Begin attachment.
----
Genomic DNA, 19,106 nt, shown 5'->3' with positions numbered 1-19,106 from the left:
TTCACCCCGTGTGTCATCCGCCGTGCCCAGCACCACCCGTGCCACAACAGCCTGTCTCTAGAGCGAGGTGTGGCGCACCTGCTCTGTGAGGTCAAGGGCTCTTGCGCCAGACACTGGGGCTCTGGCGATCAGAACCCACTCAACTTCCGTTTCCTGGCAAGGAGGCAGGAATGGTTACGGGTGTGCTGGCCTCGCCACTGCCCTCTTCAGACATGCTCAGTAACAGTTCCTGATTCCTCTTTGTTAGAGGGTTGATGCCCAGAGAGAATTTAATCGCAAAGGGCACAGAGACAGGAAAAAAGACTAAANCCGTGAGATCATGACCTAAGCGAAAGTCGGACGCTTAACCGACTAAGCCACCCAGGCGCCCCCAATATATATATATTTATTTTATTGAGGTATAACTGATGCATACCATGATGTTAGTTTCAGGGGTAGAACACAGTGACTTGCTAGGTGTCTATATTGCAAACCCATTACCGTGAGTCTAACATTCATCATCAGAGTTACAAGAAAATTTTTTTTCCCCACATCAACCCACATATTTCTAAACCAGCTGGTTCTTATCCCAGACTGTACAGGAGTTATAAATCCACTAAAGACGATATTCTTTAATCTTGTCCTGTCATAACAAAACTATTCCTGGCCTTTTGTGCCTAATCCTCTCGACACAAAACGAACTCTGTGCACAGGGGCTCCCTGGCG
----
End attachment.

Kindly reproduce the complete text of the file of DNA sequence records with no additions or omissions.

Genomic DNA, 19,106 nt, shown 5'->3' with positions numbered 1-19,106 from the left:
TTCACCCCGTGTGTCATCCGCCGTGCCCAGCACCACCCGTGCCACAACAGCCTGTCTCTAGAGCGAGGTGTGGCGCACCTGCTCTGTGAGGTCAAGGGCTCTTGCGCCAGACACTGGGGCTCTGGCGATCAGAACCCACTCAACTTCCGTTTCCTGGCAAGGAGGCAGGAATGGTTACGGGTGTGCTGGCCTCGCCACTGCCCTCTTCAGACATGCTCAGTAACAGTTCCTGATTCCTCTTTGTTAGAGGGTTGATGCCCAGAGAGAATTTAATCGCAAAGGGCACAGAGACAGGAAAAAAGACTAAANCCGTGAGATCATGACCTAAGCGAAAGTCGGACGCTTAACCGACTAAGCCACCCAGGCGCCCCCAATATATATATATTTATTTTATTGAGGTATAACTGATGCATACCATGATGTTAGTTTCAGGGGTAGAACACAGTGACTTGCTAGGTGTCTATATTGCAAACCCATTACCGTGAGTCTAACATTCATCATCAGAGTTACAAGAAAATTTTTTTTCCCCACATCAACCCACATATTTCTAAACCAGCTGGTTCTTATCCCAGACTGTACAGGAGTTATAAATCCACTAAAGACGATATTCTTTAATCTTGTCCTGTCATAACAAAACTATTCCTGGCCTTTTGTGCCTAATCCTCTCGACACAAAACGAACTCTGTGCACAGGGGCTCCCTGGCG